It's real a no brainer.
    This is based on the 2000 WHO report which is long discredited in its metrics used. Even in the BI article you provided said this....

    "The results have long been debated, with critics arguing that the data was out-of-date, incomplete, and that factors such as literacy and life expectancy were over-weighted.

    So controversial were the results that the WHO declined to rank countries in their World Health Report 2010, but the debate has raged on."

    The problem with objectively looking at this, as well as things like so called "global warming" is that it has been so politicized that arriving at the truth is nearly impossible because of the agendas of the people making the argument involved.
    Americans are so enamored of equality that they would rather be equal in slavery than unequal in freedom.

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    Re: Obamacare: Is a $2,000 deductible 'affordable?'

    Quote Originally Posted by j-mac View Post
    I know you hate this Joe, but in order to keep my thoughts straight I am going to have to break up your post here to address it....Please bear with me...






    Not necessarily true. Many of the studies proponents of UHC put out there focus on administrative costs, and then leave out much. But even if the U.S. would save money on administrative costs by switching to a single-payer system, the savings would prove temporary. The main cause of rising health care costs is not administrative costs, but over-use of health care. A single-payer system would not solve that problem. Indeed, it would make it worse.



    Paying less is a relative term, no? I mean, how many of the countries that your example articles or other so called successful state run systems have a population of 330 million to cover? How many of those systems are the catalyst of innovation in health care for the world? It may save in the beginning but over time, overuse of the system would break budgets, and rationing would have to take place.



    Many in this country use Canada, and England as examples of what a UHC system could look like here. An excerpt from the Fraizer Institute's report says this....

    "... a profusion of research reveals that cardiovascular surgery queues are routinely jumped by the famous and politically-connected, that suburban and rural residents confront barriers to access not encountered by their urban counterparts, and that low-income Canadians have less access to specialists, particularly cardiovascular ones, are less likely to utilize diagnostic imaging, and have lower cardiovascular and cancer survival rates than their higher-income neighbours."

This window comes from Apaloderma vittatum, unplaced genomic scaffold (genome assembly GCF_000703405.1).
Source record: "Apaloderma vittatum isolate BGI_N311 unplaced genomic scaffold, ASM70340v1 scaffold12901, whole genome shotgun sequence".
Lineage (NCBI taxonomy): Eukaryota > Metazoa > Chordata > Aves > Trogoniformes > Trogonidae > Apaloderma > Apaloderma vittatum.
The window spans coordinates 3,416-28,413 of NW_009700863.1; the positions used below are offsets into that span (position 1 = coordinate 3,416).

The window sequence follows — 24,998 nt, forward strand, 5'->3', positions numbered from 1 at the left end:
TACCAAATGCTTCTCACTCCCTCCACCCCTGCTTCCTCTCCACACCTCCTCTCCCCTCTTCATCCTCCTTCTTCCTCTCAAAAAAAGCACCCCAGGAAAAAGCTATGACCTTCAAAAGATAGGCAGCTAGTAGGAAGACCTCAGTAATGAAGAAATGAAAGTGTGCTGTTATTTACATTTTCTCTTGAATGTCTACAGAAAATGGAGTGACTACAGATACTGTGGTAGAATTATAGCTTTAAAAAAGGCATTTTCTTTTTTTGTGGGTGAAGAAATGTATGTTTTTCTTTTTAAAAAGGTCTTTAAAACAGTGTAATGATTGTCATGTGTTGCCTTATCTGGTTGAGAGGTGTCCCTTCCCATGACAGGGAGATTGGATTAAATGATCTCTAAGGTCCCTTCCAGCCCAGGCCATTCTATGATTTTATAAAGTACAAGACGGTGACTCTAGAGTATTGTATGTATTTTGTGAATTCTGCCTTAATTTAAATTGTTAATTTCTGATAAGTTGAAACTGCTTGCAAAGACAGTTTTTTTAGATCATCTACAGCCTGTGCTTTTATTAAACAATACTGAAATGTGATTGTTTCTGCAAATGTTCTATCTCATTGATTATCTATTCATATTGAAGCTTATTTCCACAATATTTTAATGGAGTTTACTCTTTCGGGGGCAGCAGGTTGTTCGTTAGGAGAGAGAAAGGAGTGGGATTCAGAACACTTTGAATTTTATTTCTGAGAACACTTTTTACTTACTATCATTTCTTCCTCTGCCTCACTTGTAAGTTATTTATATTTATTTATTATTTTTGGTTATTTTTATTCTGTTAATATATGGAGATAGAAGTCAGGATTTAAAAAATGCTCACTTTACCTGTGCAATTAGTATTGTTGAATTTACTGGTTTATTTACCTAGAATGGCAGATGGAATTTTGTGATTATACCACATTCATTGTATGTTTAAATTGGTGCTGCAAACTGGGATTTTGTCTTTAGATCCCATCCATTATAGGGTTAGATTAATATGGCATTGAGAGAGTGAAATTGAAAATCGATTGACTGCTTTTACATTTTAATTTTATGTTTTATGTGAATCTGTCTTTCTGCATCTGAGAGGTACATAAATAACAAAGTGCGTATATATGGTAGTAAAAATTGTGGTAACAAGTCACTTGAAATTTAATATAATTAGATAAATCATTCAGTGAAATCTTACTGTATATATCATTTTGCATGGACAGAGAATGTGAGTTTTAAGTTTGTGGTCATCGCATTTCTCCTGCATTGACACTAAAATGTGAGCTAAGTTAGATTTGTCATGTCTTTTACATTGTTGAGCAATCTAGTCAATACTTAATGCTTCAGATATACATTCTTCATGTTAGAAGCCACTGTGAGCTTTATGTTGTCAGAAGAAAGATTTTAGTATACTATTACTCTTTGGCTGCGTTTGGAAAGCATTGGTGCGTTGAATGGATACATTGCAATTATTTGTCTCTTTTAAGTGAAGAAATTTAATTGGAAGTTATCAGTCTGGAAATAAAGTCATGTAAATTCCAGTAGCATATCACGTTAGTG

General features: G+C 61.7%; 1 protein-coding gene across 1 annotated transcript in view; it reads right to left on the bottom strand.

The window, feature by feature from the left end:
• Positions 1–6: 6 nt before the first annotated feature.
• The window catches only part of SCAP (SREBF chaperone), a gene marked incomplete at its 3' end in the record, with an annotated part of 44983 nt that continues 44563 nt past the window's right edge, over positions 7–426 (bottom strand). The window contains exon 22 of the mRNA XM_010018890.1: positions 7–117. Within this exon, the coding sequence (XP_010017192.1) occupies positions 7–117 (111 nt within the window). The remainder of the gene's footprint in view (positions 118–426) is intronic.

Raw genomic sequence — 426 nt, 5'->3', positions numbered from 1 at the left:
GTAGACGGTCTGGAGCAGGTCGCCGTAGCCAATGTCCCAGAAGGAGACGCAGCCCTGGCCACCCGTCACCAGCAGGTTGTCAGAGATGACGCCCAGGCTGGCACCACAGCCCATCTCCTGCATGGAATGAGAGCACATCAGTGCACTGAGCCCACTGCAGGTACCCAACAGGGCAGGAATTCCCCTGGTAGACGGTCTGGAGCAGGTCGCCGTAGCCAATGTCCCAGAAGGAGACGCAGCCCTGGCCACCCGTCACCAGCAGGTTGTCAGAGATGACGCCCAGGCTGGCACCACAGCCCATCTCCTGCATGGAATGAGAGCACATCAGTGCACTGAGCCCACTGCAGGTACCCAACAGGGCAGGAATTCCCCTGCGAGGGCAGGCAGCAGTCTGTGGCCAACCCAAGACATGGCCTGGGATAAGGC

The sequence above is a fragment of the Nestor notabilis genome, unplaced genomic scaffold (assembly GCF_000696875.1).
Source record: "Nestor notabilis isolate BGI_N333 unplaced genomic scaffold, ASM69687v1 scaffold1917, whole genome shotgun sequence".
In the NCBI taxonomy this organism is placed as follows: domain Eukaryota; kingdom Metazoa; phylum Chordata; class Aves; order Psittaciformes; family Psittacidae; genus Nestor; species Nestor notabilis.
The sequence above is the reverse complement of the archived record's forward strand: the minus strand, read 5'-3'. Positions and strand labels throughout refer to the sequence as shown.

Research from Canada

    So, I don't think such a broad statement can be made.



    This is the problem with progressive arguments, it is all agreement with you, or you smear your opponent. I asked a simple question, and we are discussing it. You can leave out the silly childish insults please.



    Do you have anyone less biased than PNHP? They are a progressive lobby group, that although made up largely of physicians, align themselves with, and routinely side with progressive activists. I would like to see something a little more neutral.



    This is based on the 2000 WHO report which is long discredited in its metrics used. Even in the BI article you provided said this....

    "The results have long been debated, with critics arguing that the data was out-of-date, incomplete, and that factors such as literacy and life expectancy were over-weighted.

    So controversial were the results that the WHO declined to rank countries in their World Health Report 2010, but the debate has raged on."

    The problem with objectively looking at this, as well as things like so called "global warming" is that it has been so politicized that arriving at the truth is nearly impossible because of the agendas of the people making the argument involved.
    The non administrative costs happen even in our system. Unless we let people die unnecessarily, which not insuring them may do, we face those costs as well. So administrative costs do mean something.

    I also told you there were many different systems. So trying to limit he discussion to on or two largely is seen as an effort to side step the point. I will have to examine your source a little closer as it doesn't sound nonpartisan, at least not on this issue. But I'll investigate when I have more time.